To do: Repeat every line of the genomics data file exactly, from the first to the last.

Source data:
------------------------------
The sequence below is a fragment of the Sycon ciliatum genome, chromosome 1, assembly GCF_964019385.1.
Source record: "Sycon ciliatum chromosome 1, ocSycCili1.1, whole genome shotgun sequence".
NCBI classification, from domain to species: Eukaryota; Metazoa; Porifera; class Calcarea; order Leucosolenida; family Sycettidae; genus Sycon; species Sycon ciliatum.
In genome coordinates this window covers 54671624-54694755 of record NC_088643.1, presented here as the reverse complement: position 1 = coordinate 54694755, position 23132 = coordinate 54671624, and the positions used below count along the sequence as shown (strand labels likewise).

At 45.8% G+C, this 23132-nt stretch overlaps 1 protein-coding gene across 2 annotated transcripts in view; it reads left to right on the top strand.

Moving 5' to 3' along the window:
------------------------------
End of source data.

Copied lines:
The sequence below is a fragment of the Sycon ciliatum genome, chromosome 1, assembly GCF_964019385.1.
Source record: "Sycon ciliatum chromosome 1, ocSycCili1.1, whole genome shotgun sequence".
NCBI classification, from domain to species: Eukaryota; Metazoa; Porifera; class Calcarea; order Leucosolenida; family Sycettidae; genus Sycon; species Sycon ciliatum.
In genome coordinates this window covers 54671624-54694755 of record NC_088643.1, presented here as the reverse complement: position 1 = coordinate 54694755, position 23132 = coordinate 54671624, and the positions used below count along the sequence as shown (strand labels likewise).

At 45.8% G+C, this 23132-nt stretch overlaps 1 protein-coding gene across 2 annotated transcripts in view; it reads left to right on the top strand.

Moving 5' to 3' along the window: